It all started when Tom Murphy, a Democrat well ahead in the race to be the next mayor of the Pennsylvania industrial city, said he was 'really impressed and intrigued' by Philby's 'commitment to change'. At the end of a speech he said: 'I ask you to leave here tonight committed, as Kim Philby was, to revolution.' Murphy aides say he was simply trying to wake up dozing academics at a dinner at Carnegie-Mellon University.
Whether the presentation of the Soviet Union's best-known double agent as a role model for the voters of Pittsburgh will sink the Murphy candidacy, despite the end of the Cold War, remains to be seen. But Kathy Matta, the Republican candidate, is milking Murphy's admiration for Philby for all it is worth. 'It's appalling to me that a candidate for office in a free society would even consider mentioning a scoundrel like Kim Philby in a favourable light,' she said.
ONE mayoral candidate in Naples is no admirer of Communists. Alessandra Mussolini, granddaughter of the dictator, began her campaign with a promise to root out crime and corruption in Italy's most chaotic southern city.
If elected, the 31-year-old MP for the neo-Fascist Italian Social Movement (MSI) would play host to the leaders of the world's richest nations when the Group of Seven meets in Naples in July. Asked how she would react if some G7 leaders felt uneasy about being hosted by Mussolini's granddaughter, she snapped: 'If they are that stupid, I don't want to meet them.'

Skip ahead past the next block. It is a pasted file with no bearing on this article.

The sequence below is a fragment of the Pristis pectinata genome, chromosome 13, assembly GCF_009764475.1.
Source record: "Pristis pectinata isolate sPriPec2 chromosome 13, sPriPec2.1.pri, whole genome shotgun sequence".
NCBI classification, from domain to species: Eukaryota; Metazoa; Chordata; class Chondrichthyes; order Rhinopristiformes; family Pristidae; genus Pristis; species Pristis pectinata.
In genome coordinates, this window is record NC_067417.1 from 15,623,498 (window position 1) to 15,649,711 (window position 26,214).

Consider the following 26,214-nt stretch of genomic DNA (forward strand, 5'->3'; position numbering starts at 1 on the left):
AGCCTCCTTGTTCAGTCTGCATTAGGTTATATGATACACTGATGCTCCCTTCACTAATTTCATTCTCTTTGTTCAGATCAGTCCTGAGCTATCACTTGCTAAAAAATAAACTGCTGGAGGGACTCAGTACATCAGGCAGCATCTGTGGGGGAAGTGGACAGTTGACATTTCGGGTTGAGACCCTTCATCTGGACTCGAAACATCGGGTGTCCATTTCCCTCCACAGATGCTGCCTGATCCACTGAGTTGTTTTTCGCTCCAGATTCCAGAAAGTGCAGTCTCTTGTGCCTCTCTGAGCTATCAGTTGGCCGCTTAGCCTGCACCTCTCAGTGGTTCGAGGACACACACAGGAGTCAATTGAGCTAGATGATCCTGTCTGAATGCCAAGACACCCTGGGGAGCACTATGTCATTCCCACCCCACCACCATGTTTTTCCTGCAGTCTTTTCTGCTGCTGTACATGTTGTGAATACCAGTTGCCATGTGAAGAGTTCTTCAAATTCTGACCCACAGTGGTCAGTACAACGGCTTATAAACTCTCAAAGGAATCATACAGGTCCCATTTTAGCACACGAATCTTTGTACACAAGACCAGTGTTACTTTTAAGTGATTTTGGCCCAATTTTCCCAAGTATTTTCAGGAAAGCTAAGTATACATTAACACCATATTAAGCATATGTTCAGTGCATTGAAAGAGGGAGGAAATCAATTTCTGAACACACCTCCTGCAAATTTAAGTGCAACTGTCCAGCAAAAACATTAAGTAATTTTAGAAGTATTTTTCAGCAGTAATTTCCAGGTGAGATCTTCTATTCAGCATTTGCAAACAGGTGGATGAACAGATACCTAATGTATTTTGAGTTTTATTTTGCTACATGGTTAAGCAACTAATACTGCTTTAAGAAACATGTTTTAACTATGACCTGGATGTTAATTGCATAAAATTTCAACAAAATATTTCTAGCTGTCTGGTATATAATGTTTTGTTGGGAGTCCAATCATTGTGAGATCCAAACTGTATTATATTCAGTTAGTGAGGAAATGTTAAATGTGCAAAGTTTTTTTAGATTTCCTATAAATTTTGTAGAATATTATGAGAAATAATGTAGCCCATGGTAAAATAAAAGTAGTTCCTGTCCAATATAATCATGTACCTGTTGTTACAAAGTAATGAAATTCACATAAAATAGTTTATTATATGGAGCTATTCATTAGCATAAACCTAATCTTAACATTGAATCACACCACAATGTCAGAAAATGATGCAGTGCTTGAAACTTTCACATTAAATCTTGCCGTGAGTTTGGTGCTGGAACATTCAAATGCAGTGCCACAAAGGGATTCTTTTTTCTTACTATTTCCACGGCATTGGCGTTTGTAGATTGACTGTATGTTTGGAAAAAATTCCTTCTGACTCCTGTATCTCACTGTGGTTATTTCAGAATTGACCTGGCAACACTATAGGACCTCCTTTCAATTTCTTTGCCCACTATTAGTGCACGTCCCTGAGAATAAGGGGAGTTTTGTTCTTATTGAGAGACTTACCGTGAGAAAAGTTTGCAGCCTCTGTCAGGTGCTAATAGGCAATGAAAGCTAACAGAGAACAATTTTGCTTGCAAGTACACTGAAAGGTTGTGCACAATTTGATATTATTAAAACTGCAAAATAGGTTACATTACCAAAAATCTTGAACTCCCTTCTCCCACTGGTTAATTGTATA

Ms Mussolini, who is running neck- and-neck in polls with Antonio Bassolino of the former Communist Democratic Party of the Left (PDS), says she has 'the courage of youth'.
'I will put on my tennis shoes and go into the back alleys and houses of Naples to speak to the people,' she said. 'My only enemies are illegality and corruption.'
NOT in tennis shoes, was that a middle- aged male model sandwiched between Anjelica Huston and Paloma Picasso at the Christian Dior fashion show in Paris? Or one of those European kings without a throne? No, it was the film director Robert Altman, who has been viewing the ready- to-wear collections as part of his research for his next film, Pret-a-Porter.
Altman denies his film will be a frontal assault on the fashion business, but reports persist that Pret-a-Porter will be along the lines of The Player, a satire about greedy Hollywood power-brokers who have no aesthetic judgement. 'I'm not taking a shot at them - I'm honouring them,' Altman said of designers, models and critics, some of whom are to be cast in the film. So far, Lauren Bacall and Marcello Mastroianni have been recruited, along with the designer Sonia Rykiel.
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